This is today's edition of The Download, our weekday newsletter that provides a daily dose of what's going on in the world of technology.
Minneapolis police used fake social media profiles to surveil Black people
The Minneapolis Police Department violated civil rights law through a pattern of racist policing practices, according to a damning report published today by the Minnesota Department of Human Rights. The report found that officers stop, search, arrest, and use force against people of color at a much higher rate than white people, and covertly surveilled Black people not suspected of any crimes via social media.
The findings are consistent with MIT Technology Review’s investigation of Minnesota law enforcement agencies, which has revealed an extensive surveillance network that targeted activists in the aftermath of the murder of George Floyd. Read the full story.
—Tate Ryan-Mosley and Sam Richards
Climate change is making India’s brutal heat waves worse
Blistering temperatures: Heat waves are scorching India and Pakistan this week, breaking records as the region enters the hottest time of the year. Some states in India have already seen temperatures top 43 °C (110 °F).
Peaking early: Extreme heat can be deadly, especially for a region where many lack access to cooling. And climate change is making heat waves more frequent and severe. Usually, peak temperatures in the region come in May and June, just before monsoon rains bring relief, but this year has been particularly hot, particularly early.
Accelerated change: The effects of climate change on weather can sometimes be difficult to tease out. But for heat waves, researchers have “very high confidence” that climate change is making the problem worse. Read the full story.
Quote of the day
“I’m sure everyone will say hi to me. Everyone will be my friend.”
—Artur, a 10-year-old from western Ukraine, is optimistic about settling into his new home in America, according to The Guardian.
I’ve combed the internet to find you today’s most fun/important/scary/fascinating stories about technology.
1 Elon Musk attacked Twitter’s top lawyer
His tweets criticizing her triggered a wave of racist abuse. (WP $)
+ Women and minorities are all too familiar with how it feels to be harassed on Twitter. (NYT $)
+ Republican senators gained followers in the wake of the deal announcement. (Economist $)
+ No CEO is an island when it comes to running a social media platform. (WP $)
+ Twitter hid tweets promoting a documentary about QAnon. (Gizmodo)
2 Russia is still being flooded with cyberattacks
While hacks targeting Ukraine have decreased. (Wired $)
+ Many of Russia’s cyberattacks appear to support its military strikes. (NYT $)
+ Ukrainians are fighting a colonial war. (New Yorker $)
+ Ukrainians are posing with destroyed Russian tanks for social media shots. (WP $)
3 A second country has adopted Bitcoin as legal tender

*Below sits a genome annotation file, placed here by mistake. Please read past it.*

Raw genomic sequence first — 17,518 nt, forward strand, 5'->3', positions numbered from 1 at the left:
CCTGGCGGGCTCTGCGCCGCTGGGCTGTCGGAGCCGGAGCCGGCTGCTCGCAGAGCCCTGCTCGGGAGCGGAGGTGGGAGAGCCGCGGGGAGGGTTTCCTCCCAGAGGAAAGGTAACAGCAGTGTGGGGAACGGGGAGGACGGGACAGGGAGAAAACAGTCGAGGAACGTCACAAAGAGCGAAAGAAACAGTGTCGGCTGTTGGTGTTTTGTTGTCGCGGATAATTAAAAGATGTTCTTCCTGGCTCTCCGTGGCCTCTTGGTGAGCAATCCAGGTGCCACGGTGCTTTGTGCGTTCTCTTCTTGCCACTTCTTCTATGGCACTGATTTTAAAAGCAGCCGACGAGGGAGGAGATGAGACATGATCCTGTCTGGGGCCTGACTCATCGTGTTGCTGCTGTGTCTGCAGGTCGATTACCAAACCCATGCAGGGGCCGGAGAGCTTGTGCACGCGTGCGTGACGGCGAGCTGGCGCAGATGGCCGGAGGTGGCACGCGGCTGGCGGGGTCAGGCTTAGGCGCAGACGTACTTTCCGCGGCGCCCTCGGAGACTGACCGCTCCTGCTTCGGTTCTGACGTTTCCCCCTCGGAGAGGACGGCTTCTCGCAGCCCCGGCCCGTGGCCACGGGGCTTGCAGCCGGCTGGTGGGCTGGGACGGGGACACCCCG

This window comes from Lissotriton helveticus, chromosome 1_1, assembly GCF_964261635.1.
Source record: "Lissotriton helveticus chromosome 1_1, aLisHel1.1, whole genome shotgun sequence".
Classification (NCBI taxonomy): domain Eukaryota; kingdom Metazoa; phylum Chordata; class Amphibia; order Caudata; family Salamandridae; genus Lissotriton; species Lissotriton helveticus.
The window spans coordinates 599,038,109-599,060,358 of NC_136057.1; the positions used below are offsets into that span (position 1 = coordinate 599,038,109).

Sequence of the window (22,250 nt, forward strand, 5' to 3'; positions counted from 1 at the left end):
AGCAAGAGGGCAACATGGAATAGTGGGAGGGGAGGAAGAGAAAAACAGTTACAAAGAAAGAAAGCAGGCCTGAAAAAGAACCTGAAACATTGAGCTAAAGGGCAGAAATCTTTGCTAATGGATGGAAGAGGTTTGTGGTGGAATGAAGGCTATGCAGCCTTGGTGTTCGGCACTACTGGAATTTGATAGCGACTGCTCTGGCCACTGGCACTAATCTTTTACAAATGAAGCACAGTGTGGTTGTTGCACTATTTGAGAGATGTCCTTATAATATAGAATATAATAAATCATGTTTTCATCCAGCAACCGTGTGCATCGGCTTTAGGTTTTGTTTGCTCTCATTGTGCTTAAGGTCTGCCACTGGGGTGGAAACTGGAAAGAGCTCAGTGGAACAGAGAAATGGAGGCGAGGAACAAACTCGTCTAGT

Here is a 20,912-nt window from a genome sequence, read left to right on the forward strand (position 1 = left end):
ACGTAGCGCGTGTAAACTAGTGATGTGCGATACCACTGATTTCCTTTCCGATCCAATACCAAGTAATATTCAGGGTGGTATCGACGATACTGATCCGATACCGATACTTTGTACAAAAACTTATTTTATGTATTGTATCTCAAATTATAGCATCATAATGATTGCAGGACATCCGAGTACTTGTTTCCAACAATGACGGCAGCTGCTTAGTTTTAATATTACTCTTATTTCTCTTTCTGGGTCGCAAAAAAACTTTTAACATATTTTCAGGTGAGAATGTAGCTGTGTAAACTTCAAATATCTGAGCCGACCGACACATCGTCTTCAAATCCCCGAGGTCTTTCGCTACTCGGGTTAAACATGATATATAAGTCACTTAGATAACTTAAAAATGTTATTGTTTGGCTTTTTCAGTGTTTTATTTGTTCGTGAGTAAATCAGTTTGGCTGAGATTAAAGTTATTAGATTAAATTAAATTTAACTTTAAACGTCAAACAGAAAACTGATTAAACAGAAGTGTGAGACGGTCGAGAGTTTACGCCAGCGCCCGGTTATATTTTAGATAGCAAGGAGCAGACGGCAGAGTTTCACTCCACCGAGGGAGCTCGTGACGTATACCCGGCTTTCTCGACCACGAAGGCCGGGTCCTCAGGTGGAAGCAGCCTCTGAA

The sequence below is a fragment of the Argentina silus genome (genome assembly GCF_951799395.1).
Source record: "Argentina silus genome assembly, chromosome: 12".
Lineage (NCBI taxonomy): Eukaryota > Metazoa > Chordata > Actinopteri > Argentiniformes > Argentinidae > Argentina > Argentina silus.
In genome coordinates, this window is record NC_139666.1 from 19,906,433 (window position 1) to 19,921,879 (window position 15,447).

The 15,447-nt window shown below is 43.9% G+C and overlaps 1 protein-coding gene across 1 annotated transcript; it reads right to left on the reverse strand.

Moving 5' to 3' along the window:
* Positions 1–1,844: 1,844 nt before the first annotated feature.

Though just 4% of people in the Central African Republic even have access to the web. (BBC)
+ Crypto millionaires are pouring money into Central America to build their own cities. (TR)
4 Meta’s revenue growth is the slowest it’s been in a decade
But it’s finally stopped losing users. (FT $)
5 North Koreans are jailbreaking smartphones to access foreign media
And it’s helping them to challenge the government’s regime. (Wired $)
+ North Korean defectors have flown propaganda leaflets into the country. (Reuters)
6 Google may remove search results that could be used to dox you
That’ll involve taking down personal information such as your address or login credentials. (The Verge)
+ A reminder that your social media timeline is not a democracy. (Politico)
7 Shanghai residents are crowdsourcing aid to survive lockdown
As the city enters its fifth week of restrictions, people are forming networks to swap everything from recipes to pet care tips. (WSJ $)
+ Fury over lockdowns is testing China's triumphant covid narrative. (NYT $)
8 Marine biologists have developed GPS for the ocean
Hopefully it’ll make tracking sea creatures less challenging. (Economist $)
+ A gigantic ocean current appears to be slowing down. (Scientific American)
9 Lost your phone? Here’s how to get into your accounts
To prevent anyone else getting their hands on your private info. (WP $
10 Zoom meetings may be making us less creative
Because brainstorming with others is easier and more fruitful in person. (The Guardian)
We can still have nice things
A place for comfort, fun and distraction in these weird times. (Got any ideas? Drop me a line or tweet 'em at me.)
+ This strikes me as parenting at its finest.
+ The winning picture of this food photography contest makes me want a delicious kebab.
+ Time to brush up on more than 10,000 years of Indian art history, thanks to this amazing open-source encyclopedia.
+ Harry Styles’ Better Homes and Gardens cover shoot is so much fun.
+ A useful explanation of how keys open locks, if you’ve never really understood.
+ An essential investigation into which characters from The OC would be Bitcoin moguls.
+ Finally, a joke about Twitter we can all enjoy.
South Africa’s private surveillance machine is fueling a digital apartheid
As firms have dumped their AI technologies into the country, it’s created a blueprint for how to surveil citizens and serves as a warning to the world.
A quick guide to the most important AI law you’ve never heard of
The European Union is planning new legislation aimed at curbing the worst harms associated with artificial intelligence.
Inside the fierce, messy fight over “healthy” sugar tech
Yi-Heng “Percival” Zhang was a leader in rare sugar research. Then things got sticky.
The secret police: Inside the app Minnesota police used to collect data on journalists at protests
Intrepid Response is a little-known but powerful app that lets police quickly upload and share information across agencies. But what happens to the information it collects?
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